AFSCME's brief in Janus v. AFSCME


Public sector labor unions are trembling at the thought of losing a significant source of funds – the "fair share" fees that non-members must pay to the unions in order to keep their jobs. Unions represent 35 percent of the government workforce, so we're looking at huge amounts of money that objectors say is being taken from employee paychecks in violation of the 1st amendment.

Janus v. AFSCME [Briefs] could upend decades of 1st amendment understanding by overruling Abood v. Detroit Board of Education, 431 U.S. 209 (1977) [Text], which upheld the constitutionality of fair share fees. Oral argument is scheduled for February 26 at the US Supreme Court, with a decision expected in the Spring.

Roman god Janus, who marks all beginnings and transitions

Roman god Janus, who marks all beginnings and transitions

It seems fitting that the ancient Roman god Janus had the basic function of marking all beginnings and transitions. Janus was depicted as a god with two heads – one facing the past and one facing the future.

Everyone I know expects the Court to overrule Abood. The Court split 4-4 on this issue in Friedrichs v. California Teachers Association [PDF] in 2016. Adding Justice Gorsuch to the Court appears to provide the necessary fifth vote to overrule Abood.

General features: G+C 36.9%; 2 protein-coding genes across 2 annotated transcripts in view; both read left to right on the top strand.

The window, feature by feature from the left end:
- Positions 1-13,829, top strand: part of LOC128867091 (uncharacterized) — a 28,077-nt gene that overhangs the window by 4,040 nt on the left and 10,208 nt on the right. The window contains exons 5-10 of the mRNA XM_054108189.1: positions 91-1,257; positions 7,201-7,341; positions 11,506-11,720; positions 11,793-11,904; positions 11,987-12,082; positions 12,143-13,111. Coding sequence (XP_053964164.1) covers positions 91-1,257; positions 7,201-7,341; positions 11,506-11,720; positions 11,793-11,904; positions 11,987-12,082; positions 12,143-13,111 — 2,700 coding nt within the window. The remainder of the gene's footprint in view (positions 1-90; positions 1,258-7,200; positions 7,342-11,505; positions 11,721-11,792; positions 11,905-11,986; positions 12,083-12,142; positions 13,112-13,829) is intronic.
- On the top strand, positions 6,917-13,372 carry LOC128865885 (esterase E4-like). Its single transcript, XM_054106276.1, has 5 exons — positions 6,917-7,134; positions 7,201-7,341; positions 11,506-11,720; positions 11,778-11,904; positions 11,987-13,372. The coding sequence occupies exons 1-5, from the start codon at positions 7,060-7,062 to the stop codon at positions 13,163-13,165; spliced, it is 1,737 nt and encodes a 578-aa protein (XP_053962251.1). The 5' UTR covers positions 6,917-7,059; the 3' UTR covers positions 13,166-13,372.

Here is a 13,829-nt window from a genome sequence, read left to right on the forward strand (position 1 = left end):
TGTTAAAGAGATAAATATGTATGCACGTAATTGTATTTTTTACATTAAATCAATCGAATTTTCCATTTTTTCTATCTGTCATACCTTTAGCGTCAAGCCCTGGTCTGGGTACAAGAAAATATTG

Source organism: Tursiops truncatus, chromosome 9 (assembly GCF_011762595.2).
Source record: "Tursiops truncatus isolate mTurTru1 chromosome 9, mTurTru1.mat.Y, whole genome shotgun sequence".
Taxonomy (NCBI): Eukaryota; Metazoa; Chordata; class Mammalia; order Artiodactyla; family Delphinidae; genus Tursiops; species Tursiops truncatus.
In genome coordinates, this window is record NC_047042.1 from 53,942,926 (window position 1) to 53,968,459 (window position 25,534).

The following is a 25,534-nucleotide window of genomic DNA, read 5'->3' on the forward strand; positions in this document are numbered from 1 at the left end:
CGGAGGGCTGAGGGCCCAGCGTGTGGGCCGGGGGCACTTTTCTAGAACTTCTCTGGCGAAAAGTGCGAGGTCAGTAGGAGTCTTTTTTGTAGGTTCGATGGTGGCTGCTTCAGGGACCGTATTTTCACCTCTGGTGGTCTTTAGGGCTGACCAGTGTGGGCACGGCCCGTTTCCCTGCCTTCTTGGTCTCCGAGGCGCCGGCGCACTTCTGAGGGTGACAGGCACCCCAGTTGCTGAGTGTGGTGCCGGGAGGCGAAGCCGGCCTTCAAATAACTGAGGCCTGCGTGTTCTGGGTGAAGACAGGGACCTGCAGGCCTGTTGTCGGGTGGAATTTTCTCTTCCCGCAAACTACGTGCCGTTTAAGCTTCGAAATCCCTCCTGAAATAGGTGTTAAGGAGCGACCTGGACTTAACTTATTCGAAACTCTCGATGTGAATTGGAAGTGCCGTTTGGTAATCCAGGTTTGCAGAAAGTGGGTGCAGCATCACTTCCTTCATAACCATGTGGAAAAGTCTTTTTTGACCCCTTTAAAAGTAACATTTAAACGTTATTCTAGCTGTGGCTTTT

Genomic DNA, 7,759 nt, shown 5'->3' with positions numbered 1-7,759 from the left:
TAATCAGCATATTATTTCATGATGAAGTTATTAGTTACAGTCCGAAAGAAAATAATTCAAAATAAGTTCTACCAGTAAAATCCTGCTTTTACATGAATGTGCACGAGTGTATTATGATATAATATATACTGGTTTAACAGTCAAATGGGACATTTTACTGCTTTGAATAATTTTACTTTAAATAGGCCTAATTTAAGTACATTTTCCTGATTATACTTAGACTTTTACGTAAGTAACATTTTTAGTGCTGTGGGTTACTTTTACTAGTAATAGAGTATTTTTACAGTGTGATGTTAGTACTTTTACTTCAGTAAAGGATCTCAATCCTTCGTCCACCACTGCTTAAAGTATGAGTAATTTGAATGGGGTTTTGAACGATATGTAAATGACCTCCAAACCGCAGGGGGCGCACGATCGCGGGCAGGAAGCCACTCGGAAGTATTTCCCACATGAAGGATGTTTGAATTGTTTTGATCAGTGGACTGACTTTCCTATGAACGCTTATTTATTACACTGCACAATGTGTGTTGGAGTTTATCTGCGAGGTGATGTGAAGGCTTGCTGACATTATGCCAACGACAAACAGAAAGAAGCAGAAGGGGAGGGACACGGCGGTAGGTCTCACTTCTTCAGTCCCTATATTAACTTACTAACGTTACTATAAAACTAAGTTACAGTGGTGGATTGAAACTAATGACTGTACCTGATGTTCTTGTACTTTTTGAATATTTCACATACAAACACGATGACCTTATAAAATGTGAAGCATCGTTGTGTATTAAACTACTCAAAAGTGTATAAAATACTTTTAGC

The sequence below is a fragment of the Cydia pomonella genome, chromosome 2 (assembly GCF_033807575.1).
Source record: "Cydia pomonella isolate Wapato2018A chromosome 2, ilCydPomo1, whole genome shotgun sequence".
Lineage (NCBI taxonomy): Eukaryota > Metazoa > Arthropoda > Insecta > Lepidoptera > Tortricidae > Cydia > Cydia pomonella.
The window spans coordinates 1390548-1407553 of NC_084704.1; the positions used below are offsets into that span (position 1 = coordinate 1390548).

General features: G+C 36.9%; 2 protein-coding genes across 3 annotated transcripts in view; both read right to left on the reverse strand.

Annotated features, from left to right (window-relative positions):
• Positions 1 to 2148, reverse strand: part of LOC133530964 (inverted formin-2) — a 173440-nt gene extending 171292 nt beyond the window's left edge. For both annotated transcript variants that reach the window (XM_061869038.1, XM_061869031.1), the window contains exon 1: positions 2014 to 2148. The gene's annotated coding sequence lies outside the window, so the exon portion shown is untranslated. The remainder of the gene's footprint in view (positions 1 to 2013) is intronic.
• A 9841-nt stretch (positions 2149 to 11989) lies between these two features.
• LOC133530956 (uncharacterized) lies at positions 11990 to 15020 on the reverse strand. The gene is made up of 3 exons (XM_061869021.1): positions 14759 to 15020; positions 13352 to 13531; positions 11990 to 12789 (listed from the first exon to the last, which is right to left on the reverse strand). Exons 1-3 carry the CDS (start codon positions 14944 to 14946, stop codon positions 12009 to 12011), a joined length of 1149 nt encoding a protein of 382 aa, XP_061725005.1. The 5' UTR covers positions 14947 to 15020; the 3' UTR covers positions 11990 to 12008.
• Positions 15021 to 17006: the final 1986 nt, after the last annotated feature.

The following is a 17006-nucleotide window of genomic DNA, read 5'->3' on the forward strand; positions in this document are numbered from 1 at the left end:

The probable rationale for overruling Abood was clearly laid out in Harris v. Quinn (US Supreme Court 2014) [PDF]. You can read my summary of the Court's criticism of Abood here: Harris v. Quinn: An anti-Abood manifesto.

AFSCME filed its brief [PDF] on January 12. Here are the essential points:

1. Courts below lacked jurisdiction due to the way plaintiff entered the case.

2. Overruling Abood, and applying exacting scrutiny, is inconsistent with the original meaning of the 1st amendment.

3. The Court has never applied strict scrutiny when the government acts as employer. Fair share fees implicate employee speech, not citizen speech.

4. Abood provides a fair balance between speech rights and the government's interests as an employer. The government has legitimate interests in preventing free-riders and in having a well-funded exclusive representative for its employees.

5. There is a sound distinction between political lobbying and collective bargaining.

6. Overruling Abood would be inconsistent with stare decicis.

If you want to see what Janus's brief [PDF] is saying, read Janus files SCOTUS brief.

[For a list of current employment law cases, see Supreme Court Watch.]